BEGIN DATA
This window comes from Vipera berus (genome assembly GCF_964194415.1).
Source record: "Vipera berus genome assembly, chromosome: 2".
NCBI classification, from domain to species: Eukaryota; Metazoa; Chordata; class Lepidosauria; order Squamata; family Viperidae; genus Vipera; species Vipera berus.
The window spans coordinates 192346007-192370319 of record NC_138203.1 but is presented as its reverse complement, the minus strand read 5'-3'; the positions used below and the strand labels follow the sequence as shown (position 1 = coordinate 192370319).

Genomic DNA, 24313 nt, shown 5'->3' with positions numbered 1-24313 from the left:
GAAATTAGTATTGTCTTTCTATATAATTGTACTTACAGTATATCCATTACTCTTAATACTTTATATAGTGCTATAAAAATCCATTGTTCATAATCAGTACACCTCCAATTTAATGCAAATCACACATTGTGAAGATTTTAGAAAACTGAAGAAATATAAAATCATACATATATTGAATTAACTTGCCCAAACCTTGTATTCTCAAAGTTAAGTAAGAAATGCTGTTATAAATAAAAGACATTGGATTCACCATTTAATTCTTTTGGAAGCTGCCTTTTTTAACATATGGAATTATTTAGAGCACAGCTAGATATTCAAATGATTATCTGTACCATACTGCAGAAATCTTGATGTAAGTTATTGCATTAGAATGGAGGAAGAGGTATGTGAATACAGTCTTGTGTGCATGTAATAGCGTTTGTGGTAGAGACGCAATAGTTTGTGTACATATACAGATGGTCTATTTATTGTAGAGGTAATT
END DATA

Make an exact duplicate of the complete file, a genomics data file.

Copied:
This window comes from Vipera berus (genome assembly GCF_964194415.1).
Source record: "Vipera berus genome assembly, chromosome: 2".
NCBI classification, from domain to species: Eukaryota; Metazoa; Chordata; class Lepidosauria; order Squamata; family Viperidae; genus Vipera; species Vipera berus.
The window spans coordinates 192346007-192370319 of record NC_138203.1 but is presented as its reverse complement, the minus strand read 5'-3'; the positions used below and the strand labels follow the sequence as shown (position 1 = coordinate 192370319).

Genomic DNA, 24313 nt, shown 5'->3' with positions numbered 1-24313 from the left:
GAAATTAGTATTGTCTTTCTATATAATTGTACTTACAGTATATCCATTACTCTTAATACTTTATATAGTGCTATAAAAATCCATTGTTCATAATCAGTACACCTCCAATTTAATGCAAATCACACATTGTGAAGATTTTAGAAAACTGAAGAAATATAAAATCATACATATATTGAATTAACTTGCCCAAACCTTGTATTCTCAAAGTTAAGTAAGAAATGCTGTTATAAATAAAAGACATTGGATTCACCATTTAATTCTTTTGGAAGCTGCCTTTTTTAACATATGGAATTATTTAGAGCACAGCTAGATATTCAAATGATTATCTGTACCATACTGCAGAAATCTTGATGTAAGTTATTGCATTAGAATGGAGGAAGAGGTATGTGAATACAGTCTTGTGTGCATGTAATAGCGTTTGTGGTAGAGACGCAATAGTTTGTGTACATATACAGATGGTCTATTTATTGTAGAGGTAATT